How to Baby-Proof Your Home: A Guide for First-Time Parents

Worldwide Surrogacy Specialists

3/21/19

To make your home safe for your little one, baby-proofing is essential. Take the time to study your home environment?and most importantly, eliminate any risk factors that could harm your child.

Let's take a closer look at how to baby-proof your home:

Your Newborn's Nursery

These guidelines are key when setting up your baby's sleep space:

  • Try to keep the crib clear of any items: blankets, stuffed animals, or mesh guards. Though many adults are used to the comfort of a blanket, it's best to keep your baby warm with extra clothing layers instead of risking your newborn being suffocated by their blanket or stuffed animal. (Ultimately, these extra comforts are not necessary for a newborn and present a risk to your infant.)
  • Use a crib bumper to prevent your infant from banging their head on the side of the crib when they begin rolling over. The bumper will soften the blow, keeping your baby safe from injury.

  • When using a video monitor, lamp, or other electrical items near the crib, make sure the cords are taught and far from the reach of your infant.

  • Make sure you anchor your baby's changing pad. Never leave the infant on the changing pad unattended. If your baby rolls, he or she could fall and be harmed. Also, be sure to keep the changing station fully stocked at all times so there is no need to walk away.

  • Cover unused outlets ONLY with covers that slide open or are difficult to remove. Standard plastic covers can be removed easily by little hands, posing a serious risk of injury for your child.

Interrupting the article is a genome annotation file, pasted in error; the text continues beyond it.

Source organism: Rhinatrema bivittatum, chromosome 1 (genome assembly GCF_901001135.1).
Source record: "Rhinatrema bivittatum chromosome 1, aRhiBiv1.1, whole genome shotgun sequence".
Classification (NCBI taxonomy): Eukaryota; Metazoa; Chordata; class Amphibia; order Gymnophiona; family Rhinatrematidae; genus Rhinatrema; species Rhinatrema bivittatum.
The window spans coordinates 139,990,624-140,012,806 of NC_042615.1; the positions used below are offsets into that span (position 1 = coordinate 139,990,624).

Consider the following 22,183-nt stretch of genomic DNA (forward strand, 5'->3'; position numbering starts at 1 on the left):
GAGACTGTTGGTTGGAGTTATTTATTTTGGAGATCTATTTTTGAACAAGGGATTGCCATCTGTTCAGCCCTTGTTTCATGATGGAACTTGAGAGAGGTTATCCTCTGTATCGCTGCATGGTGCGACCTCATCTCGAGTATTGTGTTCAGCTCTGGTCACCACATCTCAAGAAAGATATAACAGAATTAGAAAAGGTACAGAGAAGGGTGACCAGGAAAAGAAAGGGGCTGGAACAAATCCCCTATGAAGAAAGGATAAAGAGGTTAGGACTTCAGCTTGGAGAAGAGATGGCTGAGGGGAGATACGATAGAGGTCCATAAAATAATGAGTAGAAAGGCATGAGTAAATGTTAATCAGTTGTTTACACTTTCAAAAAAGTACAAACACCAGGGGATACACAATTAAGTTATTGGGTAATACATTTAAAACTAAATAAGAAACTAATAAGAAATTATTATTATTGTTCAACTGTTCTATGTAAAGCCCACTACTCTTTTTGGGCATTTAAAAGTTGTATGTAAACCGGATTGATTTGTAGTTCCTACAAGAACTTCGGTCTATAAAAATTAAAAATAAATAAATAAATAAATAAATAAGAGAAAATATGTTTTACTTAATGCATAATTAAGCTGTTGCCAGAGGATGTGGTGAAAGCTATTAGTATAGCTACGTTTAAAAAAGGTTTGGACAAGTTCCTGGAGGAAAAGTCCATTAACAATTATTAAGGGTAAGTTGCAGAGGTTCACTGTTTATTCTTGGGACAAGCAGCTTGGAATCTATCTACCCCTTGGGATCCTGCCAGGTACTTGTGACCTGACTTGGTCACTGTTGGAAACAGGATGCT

• If any furniture at a baby's height has sharp edges, cover them with padded furniture bumpers. They are widely popular and can be found online or at baby stores.


Baby Gates

Stairs and doorways should be blocked and made inaccessible for your baby with gates. Keep these tips in mind when gating off an area:

  • Put a gate at the bottom of your stairs and install swinging, hardware-mounted gate at the top of the stairs.

  • Use JPMA-certified baby gates. Pet gates are not a suitable or secure replacement for your child.

  • Make sure your gate is closed and latched to prevent injuries and gate damage.

Loose Wires and Cords

It's easy to grow accustomed to having a house full of exposed wires and cords behind the TV and appliances, dangling from blinds, or strewn about the floor.

As a parent, it's crucial to wrap up and shorten cords to keep them out of your baby's reach.

To keep window cords out of reach, make it a point to shorten blind cords by looping them with a knot or fastener.

Safety Measures

Basic household safety measures are critical to maintain when you bring a precious newborn into your home. Ensure household safety by:

  • Testing all smoke alarms monthly and installing additional alarms where necessary. Also. make sure you install a carbon monoxide detector and test it regularly.

  • Keeping a medicine cabinet out of baby's reach and regularly stocked with first-aid items including infant Tylenol, band aids, saline drops, etc.

  • Keeping fire extinguishers throughout the house. One should be in the kitchen and another in one of the bedrooms. If your child's room is on the second floor, you may want to invest in an escape ladder in the event of an emergency.

Toddler Years

As soon as your baby grows, they'll quickly become more mobile. You'll want to start baby-proofing areas that were once hard to reach when your child was an infant.

Making cabinets inaccessible will be critical as your little one becomes more adventurous and physically able. Your little crawler may explore a kitchen or bathroom cabinet with chemical cleaners, sponges, or other harmful objects.

Begin by identifying which cabinets should be off-limits. Work your way from the ground up, limiting your baby's access to any doors at his/her eye level with childproof locks.

Baby-proofing your space takes little effort and will ease your mind knowing your child is safe to explore their home environment.

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